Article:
Introductions are in in order this morning, as we search through the rubble that is the England national team looking for Steve McClaren's career as manager. Sacked hours after Croatia's devastating 3-2 win at the New Wembley, McClaren is the second casualty of the Euro 2008. The first? Well, that's the summer of 2008, of which, England football fans have been robbed.
Anyway, back to the introductions. Mr. McClaren, allow me to introduce you to Mr. Ryan, Mr. Greg Ryan.
Mr. Ryan, like you Mr. McClaren, was sacked hours after his team was eliminated from a major championship. Greg Ryan? He, of course, is the former manager of the U.S. Women's National team. He, of course, is the man who inexplicably pulled his seasoned starting keeper, the one who had been in goal for many wins in a 50-match unbeaten streak. He, of course, watched his over-managing and poor strategy cost the U.S. women in the World Cup semifinals. As a result, he, of course, watched his career go up in flames.
Mr. McClaren, the irony is thick in the room today. Yes England was devastated by injuries and suspensions, but ultimately, you, Mr. McClaren, like Mr. Ryan, were your own worst enemy. You tinkered in desperation. You pulled Paul Robinson in favor of a green Scott Carson. Less than 10 minutes in, Carson had given up a horror of a goal and the snowball was steaming down the mountainside taking dead aim at England's hopes for qualifying for Euro 2008 and your career.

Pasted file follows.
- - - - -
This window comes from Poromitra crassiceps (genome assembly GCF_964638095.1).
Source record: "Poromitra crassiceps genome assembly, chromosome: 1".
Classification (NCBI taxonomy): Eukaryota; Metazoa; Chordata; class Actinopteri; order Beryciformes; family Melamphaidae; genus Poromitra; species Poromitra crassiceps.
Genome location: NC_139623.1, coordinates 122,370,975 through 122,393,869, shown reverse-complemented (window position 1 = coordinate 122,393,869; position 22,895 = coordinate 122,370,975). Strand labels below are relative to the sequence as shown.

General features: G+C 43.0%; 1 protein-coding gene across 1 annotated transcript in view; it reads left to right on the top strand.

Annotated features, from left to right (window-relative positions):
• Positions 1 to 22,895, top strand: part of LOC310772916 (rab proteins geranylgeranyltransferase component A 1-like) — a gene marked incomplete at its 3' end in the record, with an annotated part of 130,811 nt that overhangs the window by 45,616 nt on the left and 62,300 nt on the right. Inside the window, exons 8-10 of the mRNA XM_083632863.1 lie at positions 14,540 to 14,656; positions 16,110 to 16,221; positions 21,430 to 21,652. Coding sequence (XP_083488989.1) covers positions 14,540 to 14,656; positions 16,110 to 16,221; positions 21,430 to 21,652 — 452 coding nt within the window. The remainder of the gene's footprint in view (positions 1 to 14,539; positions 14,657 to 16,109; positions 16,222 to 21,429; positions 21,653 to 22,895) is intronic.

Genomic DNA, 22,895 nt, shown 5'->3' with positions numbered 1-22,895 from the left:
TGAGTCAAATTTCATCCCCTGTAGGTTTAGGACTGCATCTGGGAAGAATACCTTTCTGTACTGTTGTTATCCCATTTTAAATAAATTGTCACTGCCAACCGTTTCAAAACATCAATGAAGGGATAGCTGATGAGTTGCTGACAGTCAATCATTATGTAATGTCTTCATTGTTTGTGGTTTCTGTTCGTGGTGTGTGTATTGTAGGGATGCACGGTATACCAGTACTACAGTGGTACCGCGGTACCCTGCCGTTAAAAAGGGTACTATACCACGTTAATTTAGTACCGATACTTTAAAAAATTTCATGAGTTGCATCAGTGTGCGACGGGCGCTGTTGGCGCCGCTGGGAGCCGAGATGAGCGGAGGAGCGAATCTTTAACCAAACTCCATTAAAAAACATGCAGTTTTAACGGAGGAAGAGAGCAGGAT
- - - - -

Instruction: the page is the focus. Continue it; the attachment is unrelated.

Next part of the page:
You also inserted young Gareth Barry in the midfield and Shaun Wright-Phillips in an attacking position. Barry and Frank Lampard had no cohesion and no plan to attack the Croatians. Phillips, well, he's no Beckham. Beckham may be on the downside of his career, but the man understands how to play and can still execute from the wing. In an elimination game, there is no substitute for experience. Right Mr. Ryan? You see Mr. McClaren, Mr. Ryan too learned the hard way.
Down 2-0, Beckham came in and fed Peter Crouch the feed he needed to tie the game and give England hope. Ultimately, you likely got what you deserved. English football, however, did not. The Euro won't be the same next summer; all but one of the powers will be present, and for that, the tournament will be poorer. In the meantime, this should spur England to do the right thing, and hire the right manager, be he foreign or domestic and right this ship in time for South Africa, else we might be having this same conversation again in two years.